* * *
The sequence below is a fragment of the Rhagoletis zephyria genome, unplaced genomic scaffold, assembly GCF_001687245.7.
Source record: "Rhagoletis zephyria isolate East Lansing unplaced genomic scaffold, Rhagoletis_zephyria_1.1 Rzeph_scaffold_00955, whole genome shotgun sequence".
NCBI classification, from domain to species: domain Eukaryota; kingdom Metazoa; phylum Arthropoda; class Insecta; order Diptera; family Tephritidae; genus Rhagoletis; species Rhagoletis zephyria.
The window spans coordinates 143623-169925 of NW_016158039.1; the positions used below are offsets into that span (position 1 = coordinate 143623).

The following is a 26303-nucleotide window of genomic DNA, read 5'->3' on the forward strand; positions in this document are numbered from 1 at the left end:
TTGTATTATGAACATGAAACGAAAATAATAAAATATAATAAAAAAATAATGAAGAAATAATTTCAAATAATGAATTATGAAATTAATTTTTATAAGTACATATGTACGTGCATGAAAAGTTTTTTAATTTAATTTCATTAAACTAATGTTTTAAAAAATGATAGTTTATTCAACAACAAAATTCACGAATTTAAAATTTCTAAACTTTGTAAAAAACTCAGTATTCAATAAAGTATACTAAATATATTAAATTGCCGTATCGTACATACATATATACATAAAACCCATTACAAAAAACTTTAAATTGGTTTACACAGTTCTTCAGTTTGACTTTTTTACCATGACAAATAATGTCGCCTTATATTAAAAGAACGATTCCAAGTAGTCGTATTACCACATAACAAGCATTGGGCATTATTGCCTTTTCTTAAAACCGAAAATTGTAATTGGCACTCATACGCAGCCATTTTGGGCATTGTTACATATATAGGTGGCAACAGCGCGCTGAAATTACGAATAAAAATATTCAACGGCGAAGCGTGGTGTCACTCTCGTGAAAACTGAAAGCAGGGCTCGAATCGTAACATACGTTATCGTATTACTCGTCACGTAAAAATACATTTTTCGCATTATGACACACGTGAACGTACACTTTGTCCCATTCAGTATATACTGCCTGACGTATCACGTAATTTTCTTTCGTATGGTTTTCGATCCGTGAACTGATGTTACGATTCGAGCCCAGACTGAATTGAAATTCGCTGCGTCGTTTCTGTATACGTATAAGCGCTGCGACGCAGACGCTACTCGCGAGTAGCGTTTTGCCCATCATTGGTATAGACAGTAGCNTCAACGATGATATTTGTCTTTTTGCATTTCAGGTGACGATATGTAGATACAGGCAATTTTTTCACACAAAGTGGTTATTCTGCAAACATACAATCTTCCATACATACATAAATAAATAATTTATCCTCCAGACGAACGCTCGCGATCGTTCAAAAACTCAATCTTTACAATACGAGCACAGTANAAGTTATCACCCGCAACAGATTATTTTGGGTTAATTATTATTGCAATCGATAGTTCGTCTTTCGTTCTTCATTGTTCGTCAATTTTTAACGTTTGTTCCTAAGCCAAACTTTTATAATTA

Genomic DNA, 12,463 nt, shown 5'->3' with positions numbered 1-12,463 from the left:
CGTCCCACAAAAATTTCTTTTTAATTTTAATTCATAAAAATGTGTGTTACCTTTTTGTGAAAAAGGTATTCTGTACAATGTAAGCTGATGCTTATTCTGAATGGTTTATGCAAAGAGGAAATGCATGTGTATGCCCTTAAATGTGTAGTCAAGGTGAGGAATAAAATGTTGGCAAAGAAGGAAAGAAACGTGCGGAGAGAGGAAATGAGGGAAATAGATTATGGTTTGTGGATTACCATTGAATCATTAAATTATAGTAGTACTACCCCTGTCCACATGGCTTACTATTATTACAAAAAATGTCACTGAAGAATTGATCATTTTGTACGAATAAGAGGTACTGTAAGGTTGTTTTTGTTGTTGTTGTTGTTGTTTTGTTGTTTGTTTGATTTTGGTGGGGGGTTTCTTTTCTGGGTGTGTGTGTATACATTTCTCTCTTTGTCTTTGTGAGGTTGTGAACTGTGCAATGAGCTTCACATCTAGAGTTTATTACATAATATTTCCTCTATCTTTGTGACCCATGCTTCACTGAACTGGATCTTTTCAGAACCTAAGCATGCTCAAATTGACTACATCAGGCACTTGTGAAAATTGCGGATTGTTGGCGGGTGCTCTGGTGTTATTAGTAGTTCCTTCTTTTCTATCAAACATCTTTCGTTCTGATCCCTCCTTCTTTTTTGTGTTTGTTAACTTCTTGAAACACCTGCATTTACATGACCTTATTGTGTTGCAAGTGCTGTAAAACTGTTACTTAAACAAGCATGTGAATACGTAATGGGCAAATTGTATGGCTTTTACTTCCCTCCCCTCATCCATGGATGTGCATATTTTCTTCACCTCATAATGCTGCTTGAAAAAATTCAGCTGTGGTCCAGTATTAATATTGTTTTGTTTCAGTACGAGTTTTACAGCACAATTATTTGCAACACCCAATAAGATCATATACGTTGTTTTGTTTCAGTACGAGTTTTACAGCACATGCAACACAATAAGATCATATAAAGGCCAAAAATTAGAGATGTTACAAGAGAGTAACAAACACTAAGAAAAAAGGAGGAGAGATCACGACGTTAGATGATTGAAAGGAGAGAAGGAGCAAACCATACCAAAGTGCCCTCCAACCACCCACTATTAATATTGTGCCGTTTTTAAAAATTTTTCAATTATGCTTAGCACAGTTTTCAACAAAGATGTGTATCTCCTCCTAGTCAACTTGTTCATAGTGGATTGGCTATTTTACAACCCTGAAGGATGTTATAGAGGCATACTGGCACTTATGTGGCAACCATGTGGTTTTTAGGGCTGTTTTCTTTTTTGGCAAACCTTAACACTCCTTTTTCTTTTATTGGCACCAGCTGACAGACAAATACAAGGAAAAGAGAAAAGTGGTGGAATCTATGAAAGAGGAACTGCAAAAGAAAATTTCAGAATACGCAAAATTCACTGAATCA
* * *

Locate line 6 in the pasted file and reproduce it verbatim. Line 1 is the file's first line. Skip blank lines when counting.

TTGTATTATGAACATGAAACGAAAATAATAAAATATAATAAAAAAATAATGAAGAAATAATTTCAAATAATGAATTATGAAATTAATTTTTATAAGTACATATGTACGTGCATGAAAAGTTTTTTAATTTAATTTCATTAAACTAATGTTTTAAAAAATGATAGTTTATTCAACAACAAAATTCACGAATTTAAAATTTCTAAACTTTGTAAAAAACTCAGTATTCAATAAAGTATACTAAATATATTAAATTGCCGTATCGTACATACATATATACATAAAACCCATTACAAAAAACTTTAAATTGGTTTACACAGTTCTTCAGTTTGACTTTTTTACCATGACAAATAATGTCGCCTTATATTAAAAGAACGATTCCAAGTAGTCGTATTACCACATAACAAGCATTGGGCATTATTGCCTTTTCTTAAAACCGAAAATTGTAATTGGCACTCATACGCAGCCATTTTGGGCATTGTTACATATATAGGTGGCAACAGCGCGCTGAAATTACGAATAAAAATATTCAACGGCGAAGCGTGGTGTCACTCTCGTGAAAACTGAAAGCAGGGCTCGAATCGTAACATACGTTATCGTATTACTCGTCACGTAAAAATACATTTTTCGCATTATGACACACGTGAACGTACACTTTGTCCCATTCAGTATATACTGCCTGACGTATCACGTAATTTTCTTTCGTATGGTTTTCGATCCGTGAACTGATGTTACGATTCGAGCCCAGACTGAATTGAAATTCGCTGCGTCGTTTCTGTATACGTATAAGCGCTGCGACGCAGACGCTACTCGCGAGTAGCGTTTTGCCCATCATTGGTATAGACAGTAGCNTCAACGATGATATTTGTCTTTTTGCATTTCAGGTGACGATATGTAGATACAGGCAATTTTTTCACACAAAGTGGTTATTCTGCAAACATACAATCTTCCATACATACATAAATAAATAATTTATCCTCCAGACGAACGCTCGCGATCGTTCAAAAACTCAATCTTTACAATACGAGCACAGTANAAGTTATCACCCGCAACAGATTATTTTGGGTTAATTATTATTGCAATCGATAGTTCGTCTTTCGTTCTTCATTGTTCGTCAATTTTTAACGTTTGTTCCTAAGCCAAACTTTTATAATTA